May 1, 2005
After flying gliders for 13 years without any accidents or incidents — not even a scratch — I had the confidence of a seasoned veteran of the skies. I certainly knew my way around gliders, as well as around and over the mountains.
Until an average midsummer day in Switzerland, partly sunny with a few thermals and not too much wind. The glider pilots of the club I belonged to stood in line as usual on that Saturday. First come, first served. I chose the well-known Schleicher Ka-8, an old and cozy glider like the Schweizer 2-33. Let me have yours, a friend begged me, as he couldn't fly the new Ka-18, for which I had just passed the introduction flights. Well, OK, and I switched, well aware that I didn't have much experience with that sort of glider and its strange propensity to turn sideways when flown too slow. Yes, I was informed that this plane's dive brakes wouldn't lock in automatically and that the radio was out of order. Well, who cares? I thought. We were taught years ago to fly without all of this. Who would drive all the way to the airport, wait in line for a glider, and give up flying only because of malfunctioning dive brakes and a radio I hardly used anyway? In fact, much glider training is accomplished in aircraft without electrical systems.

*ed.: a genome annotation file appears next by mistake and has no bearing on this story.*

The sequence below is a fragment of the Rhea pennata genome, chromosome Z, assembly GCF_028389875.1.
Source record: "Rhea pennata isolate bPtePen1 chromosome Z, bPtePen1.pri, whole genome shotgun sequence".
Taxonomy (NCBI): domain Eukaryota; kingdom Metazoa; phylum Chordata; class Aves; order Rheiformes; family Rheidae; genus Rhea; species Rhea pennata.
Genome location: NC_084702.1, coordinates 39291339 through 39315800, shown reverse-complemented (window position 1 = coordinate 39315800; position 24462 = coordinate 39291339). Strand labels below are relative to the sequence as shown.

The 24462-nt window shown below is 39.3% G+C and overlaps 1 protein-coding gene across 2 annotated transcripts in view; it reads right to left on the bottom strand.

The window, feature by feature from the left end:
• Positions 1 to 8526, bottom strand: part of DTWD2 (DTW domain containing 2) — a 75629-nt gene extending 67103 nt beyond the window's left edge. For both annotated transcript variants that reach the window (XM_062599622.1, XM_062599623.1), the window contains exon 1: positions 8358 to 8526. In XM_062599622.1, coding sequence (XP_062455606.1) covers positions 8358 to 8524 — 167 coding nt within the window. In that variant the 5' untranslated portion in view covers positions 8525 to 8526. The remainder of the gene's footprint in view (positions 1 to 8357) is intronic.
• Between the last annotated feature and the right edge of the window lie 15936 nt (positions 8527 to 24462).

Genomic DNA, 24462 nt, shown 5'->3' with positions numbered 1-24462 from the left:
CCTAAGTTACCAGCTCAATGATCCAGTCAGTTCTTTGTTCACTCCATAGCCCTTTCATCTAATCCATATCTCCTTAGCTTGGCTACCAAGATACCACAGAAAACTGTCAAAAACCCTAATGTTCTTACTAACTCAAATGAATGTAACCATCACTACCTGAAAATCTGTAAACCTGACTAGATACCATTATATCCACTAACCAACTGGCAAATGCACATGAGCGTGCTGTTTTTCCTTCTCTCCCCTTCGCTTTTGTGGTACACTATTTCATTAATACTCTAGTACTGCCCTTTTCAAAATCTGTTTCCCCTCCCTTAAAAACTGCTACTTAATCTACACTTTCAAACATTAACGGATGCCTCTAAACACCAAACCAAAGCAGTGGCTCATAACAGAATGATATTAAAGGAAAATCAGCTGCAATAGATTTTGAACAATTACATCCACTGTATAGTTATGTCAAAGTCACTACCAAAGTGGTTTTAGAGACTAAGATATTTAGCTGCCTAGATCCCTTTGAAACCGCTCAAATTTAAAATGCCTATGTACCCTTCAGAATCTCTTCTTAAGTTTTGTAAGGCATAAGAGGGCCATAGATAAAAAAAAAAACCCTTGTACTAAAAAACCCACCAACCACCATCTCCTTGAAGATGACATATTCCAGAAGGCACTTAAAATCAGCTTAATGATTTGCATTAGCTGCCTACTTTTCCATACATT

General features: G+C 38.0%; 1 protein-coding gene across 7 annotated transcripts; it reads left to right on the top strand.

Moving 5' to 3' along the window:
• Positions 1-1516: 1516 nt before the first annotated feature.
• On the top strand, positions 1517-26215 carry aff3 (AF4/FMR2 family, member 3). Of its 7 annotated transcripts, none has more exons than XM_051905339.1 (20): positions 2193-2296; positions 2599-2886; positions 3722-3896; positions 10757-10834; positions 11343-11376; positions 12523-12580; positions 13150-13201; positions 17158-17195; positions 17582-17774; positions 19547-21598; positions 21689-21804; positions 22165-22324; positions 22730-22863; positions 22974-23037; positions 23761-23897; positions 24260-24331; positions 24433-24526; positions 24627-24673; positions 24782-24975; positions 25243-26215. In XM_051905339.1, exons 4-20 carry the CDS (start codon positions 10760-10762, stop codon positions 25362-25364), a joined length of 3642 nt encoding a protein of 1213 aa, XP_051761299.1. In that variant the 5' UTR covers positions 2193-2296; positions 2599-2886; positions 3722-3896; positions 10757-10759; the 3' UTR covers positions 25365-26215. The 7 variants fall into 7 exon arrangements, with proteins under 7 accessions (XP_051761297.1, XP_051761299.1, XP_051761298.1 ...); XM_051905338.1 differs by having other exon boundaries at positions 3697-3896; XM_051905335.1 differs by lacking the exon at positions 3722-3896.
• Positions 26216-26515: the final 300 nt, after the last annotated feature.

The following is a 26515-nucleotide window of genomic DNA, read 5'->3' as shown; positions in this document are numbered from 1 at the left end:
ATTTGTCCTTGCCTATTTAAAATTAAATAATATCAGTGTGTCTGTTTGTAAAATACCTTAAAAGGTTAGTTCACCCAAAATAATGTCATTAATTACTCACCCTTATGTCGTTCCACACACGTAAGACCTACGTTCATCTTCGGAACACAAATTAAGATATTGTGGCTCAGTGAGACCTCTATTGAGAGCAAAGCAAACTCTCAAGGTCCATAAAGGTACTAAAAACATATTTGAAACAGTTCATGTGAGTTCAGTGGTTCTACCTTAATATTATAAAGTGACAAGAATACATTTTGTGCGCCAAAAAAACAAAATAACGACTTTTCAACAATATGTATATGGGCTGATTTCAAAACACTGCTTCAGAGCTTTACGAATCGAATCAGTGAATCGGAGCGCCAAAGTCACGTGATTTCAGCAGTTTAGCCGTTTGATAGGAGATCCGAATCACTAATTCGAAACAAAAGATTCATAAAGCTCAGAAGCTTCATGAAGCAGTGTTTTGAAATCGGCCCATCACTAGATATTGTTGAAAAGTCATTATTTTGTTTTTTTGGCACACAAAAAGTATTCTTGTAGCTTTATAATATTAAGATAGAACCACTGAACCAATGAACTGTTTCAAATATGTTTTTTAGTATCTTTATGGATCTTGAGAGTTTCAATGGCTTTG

I took off behind the towplane. We crossed the Aare River, turned left toward the steep Jura Mountains, and gained altitude. The airspeed indicator showed 100 kilometers per hour — fine so far. The towplane pilot was told that, since my glider lacked a working radio, wiggling my wings would mean that I wanted to get off the rope. Click, and I was off on my own. The airspeed indicator showed a stubborn 100 km/h. Fine with me. I was looking for a thermal; I turned in and was surprised by the unchanged speed. Funny, I had the feeling I was flying much slower. Why worry — maybe the speedometer was gone too, but who needs it anyway? Senses are the glider pilot's backbone, and this makes him so special in comparison with all the engine-dependent pilots. Right?